On several of my trips to Israel, I visited during times of serious diplomatic fallout between Israel and the United Nations. Frankly, it is likely any time you visit Israel, there will be some fissure between Israel and the UN. I am reminded of graffiti and street comments containing the expression “Um-Shmum."
What does it mean? It’s hard to find “Um-Shmum” in the dictionary, and Google Translate is of no use. When translated into Hebrew, the abbreviation for the “United Nations” is UM. The “Shm” prefix (making Shmum) is a pejorative add-on signifying dismissal and contempt. “Um-Shmum,” therefore, is a uniquely Israeli expression that indicates disgust and disregard for the UN and its ridiculously biased anti-Israel declarations that the body churns out. It is not a new expression; sources date its use back to 1955 by Prime Minister David Ben Gurion.
And if I was in Israel a few weeks ago, I am certain “Um-Shmum” was being uttered all over the place.
At the end of October, the United Nations Educational, Scientific and Cultural Organization (UNESCO) Executive Board essentially voted to rewrite history and exclude Jewish and Christian connections to Jerusalem. Similar resolutions have been adopted by UNESCO political bodies in the past. The resolution passed in October continued to refer to the Temple Mount/Holy Sanctuary solely by its Islamic name, Haram al Sharif, and formally referred to the Western Wall Plaza as the Al-Buraq Plaza. As always, the resolution included numerous highly politicized allegations and false charges against Israel, including of Israel denying Muslims religious access to holy sites and Israel destroying Muslim sites. The only tacit acknowledgment of Judaism’s connection to Jerusalem is a first-time reference to “the importance of the Old City of Jerusalem and its Walls for the three monotheistic religions …"
ADL’s Jonathan Rosenblatt put it succinctly when he wrote, “To expunge the Jewish connection to Jerusalem is to deny the very cultural heritage of Jerusalem. This is not only unethical, but it contradicts the role of UNESCO to build intercultural understanding and protect cultural heritage. Resolutions such as these poison the atmosphere and sow mistrust, making steps toward reconciliation all the more difficult.'
By approving such an untruthful and one-sided resolution, UNESCO is eroding efforts to seek a peaceful resolution of the Israeli-Palestinian conflict by giving support to forces in the Palestinian community that reject reconciliation.
The resolution is an affront to the Jewish people and our over two-millennia connection to the Western Wall and the Temple it once supported. By acknowledging the holy sites both on and around the Temple Mount solely by their Arabic names, this resolution seeks to invalidate any claim the Jewish people have to our holiest site. The result of this aggressive effort will be to heighten the already palpable religious tensions in Israel and the surrounding region.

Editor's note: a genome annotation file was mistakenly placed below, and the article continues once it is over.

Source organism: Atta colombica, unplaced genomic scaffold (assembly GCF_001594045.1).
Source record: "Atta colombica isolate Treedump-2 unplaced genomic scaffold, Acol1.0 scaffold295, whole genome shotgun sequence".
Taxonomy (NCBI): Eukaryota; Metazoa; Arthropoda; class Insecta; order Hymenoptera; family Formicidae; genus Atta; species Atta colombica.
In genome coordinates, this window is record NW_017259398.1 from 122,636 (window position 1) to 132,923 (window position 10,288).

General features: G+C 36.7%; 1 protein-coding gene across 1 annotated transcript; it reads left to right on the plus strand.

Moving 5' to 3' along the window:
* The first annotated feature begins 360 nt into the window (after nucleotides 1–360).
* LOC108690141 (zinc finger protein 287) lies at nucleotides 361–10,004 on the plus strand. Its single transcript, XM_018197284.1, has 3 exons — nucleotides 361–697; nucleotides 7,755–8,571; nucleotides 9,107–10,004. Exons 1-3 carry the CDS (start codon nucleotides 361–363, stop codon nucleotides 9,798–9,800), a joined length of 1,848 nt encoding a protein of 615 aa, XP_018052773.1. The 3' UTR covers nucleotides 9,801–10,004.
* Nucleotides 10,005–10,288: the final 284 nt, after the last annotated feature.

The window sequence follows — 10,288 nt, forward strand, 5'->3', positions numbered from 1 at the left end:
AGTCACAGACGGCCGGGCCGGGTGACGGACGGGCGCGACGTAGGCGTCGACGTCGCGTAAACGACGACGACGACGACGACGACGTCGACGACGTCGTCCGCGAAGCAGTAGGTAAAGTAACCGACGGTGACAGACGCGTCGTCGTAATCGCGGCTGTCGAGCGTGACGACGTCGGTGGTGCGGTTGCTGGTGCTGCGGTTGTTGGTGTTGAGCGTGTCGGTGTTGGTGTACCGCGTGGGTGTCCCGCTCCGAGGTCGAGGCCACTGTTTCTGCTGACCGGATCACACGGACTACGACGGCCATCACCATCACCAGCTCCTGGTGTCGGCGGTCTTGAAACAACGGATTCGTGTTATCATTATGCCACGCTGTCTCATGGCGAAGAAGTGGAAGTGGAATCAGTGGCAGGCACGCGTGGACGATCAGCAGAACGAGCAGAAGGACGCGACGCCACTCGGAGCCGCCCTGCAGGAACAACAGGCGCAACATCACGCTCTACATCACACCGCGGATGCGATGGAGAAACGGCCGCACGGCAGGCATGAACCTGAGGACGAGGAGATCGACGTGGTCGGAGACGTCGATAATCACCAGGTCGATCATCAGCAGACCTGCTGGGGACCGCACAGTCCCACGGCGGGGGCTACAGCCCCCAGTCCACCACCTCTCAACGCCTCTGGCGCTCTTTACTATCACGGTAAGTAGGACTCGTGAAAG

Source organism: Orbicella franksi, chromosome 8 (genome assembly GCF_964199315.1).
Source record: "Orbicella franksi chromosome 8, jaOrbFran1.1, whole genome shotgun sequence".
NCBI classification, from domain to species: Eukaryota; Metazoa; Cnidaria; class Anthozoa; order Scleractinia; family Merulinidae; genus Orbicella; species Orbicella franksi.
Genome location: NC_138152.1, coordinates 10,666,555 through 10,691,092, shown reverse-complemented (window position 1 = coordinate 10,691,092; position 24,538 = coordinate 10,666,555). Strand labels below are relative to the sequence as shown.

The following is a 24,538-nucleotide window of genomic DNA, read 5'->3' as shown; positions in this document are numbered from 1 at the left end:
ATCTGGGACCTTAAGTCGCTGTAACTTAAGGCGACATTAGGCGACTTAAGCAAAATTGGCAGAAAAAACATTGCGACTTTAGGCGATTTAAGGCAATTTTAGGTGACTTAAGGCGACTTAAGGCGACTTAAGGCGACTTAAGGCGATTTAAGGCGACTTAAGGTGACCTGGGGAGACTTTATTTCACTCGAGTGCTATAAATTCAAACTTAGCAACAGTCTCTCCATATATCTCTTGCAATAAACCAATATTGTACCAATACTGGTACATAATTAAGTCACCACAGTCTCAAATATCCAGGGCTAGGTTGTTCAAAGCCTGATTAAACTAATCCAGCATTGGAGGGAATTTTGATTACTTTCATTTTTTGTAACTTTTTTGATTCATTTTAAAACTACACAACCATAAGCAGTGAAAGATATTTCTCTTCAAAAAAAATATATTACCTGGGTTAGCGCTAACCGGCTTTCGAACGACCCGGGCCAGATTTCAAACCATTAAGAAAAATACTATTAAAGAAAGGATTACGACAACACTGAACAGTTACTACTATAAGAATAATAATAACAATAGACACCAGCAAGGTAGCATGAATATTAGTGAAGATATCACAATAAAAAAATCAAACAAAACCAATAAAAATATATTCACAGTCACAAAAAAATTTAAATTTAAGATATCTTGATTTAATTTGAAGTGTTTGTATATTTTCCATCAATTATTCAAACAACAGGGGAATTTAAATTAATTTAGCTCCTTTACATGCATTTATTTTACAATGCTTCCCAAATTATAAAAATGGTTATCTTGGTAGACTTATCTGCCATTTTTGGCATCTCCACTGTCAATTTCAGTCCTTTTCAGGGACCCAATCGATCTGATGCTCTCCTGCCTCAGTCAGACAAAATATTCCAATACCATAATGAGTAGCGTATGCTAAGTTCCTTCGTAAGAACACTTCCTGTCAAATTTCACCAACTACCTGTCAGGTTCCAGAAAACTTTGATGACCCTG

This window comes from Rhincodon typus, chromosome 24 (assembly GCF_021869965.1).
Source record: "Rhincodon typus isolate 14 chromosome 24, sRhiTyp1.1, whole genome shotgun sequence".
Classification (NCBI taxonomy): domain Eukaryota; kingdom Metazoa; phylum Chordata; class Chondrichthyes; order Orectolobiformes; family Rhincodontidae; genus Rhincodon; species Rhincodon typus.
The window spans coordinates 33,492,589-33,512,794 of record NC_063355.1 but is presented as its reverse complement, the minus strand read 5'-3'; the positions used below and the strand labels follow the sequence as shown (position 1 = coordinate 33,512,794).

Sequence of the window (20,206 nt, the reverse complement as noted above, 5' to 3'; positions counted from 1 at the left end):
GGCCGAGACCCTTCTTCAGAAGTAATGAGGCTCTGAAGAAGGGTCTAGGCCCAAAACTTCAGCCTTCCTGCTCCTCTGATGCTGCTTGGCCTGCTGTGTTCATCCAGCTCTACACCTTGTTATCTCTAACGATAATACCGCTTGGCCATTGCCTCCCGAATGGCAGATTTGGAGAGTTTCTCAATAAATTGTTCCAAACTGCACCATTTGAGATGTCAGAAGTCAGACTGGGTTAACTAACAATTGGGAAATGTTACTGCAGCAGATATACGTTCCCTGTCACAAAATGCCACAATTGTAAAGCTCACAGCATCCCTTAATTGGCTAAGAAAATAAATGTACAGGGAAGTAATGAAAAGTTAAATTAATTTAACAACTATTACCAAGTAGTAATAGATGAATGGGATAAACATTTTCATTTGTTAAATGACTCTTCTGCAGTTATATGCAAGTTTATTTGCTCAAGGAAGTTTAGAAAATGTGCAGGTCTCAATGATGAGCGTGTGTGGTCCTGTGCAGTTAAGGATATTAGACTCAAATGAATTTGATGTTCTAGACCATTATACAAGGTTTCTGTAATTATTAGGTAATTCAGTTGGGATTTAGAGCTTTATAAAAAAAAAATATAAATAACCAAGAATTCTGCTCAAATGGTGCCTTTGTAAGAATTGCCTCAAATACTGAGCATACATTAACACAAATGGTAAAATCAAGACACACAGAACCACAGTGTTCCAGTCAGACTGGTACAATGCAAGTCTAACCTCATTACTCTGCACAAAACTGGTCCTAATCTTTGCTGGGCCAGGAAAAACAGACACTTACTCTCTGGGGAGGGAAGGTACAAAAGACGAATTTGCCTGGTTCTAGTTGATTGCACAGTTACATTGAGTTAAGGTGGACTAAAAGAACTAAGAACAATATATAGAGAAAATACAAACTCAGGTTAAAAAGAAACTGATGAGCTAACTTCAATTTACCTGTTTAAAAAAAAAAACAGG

At no point does the proposal acknowledge a Jewish association with the Western Wall, one that clearly dates to ancient times. Instead, it ignores any Jewish connection to the site altogether. This gross attempt to erase history by UNESCO is unconscionable. This revision of history is political, offensive and without factual merit.
The resolution was put forward by Algeria, Egypt, Lebanon, Morocco, Oman, Qatar and Sudan. Although it passed, more countries abstained than voted in favor. So absurd was the resolution that both the Trump and Clinton campaigns were united in their condemnation of UNESCO.
Anti-Semitism and Israel bashing is not new at the UN. From its creation in 2006 to 2016, the UN Human Rights Council over one decade adopted 135 resolutions criticizing countries, nearly 60 percent targeted Israel. From 2012 through 2015, the United Nations General Assembly has adopted 97 resolutions criticizing countries; 83 (86 percent) were against Israel. In addition to the recent resolution, each year UNESCO adopts about 10 resolutions criticizing only Israel; UNESCO does not criticize any other UN member state in a country-specific resolution (with but one exception in 2013). Not to mention the biased and discredited Goldstone Report on a Hamas instigated war against Israel, and the deplorable Durbin Conferences on Racism that are so obviously anti-Israel that several countries, including the United States, abstain from participating.
And, Israel – despite its contributions to science, technology, higher education and over a dozen Nobel prizes – continues to be denied a seat on the UN Security Council, a privilege that has been given to countries such as Venezuela, Pakistan, Syria, Cuba, Libya, Saudi Arabia, Iraq and Iran. Go figure.
There will soon be a new leader of the United Nations. Some predict, along with growing positive diplomatic relationships between Israel and many African and Asians nations, that we will begin to see a change in the anti-Israel and Anti-Semitic bias at the UN.
I hope so. In the meantime, it’s just more “Um-Shmum.”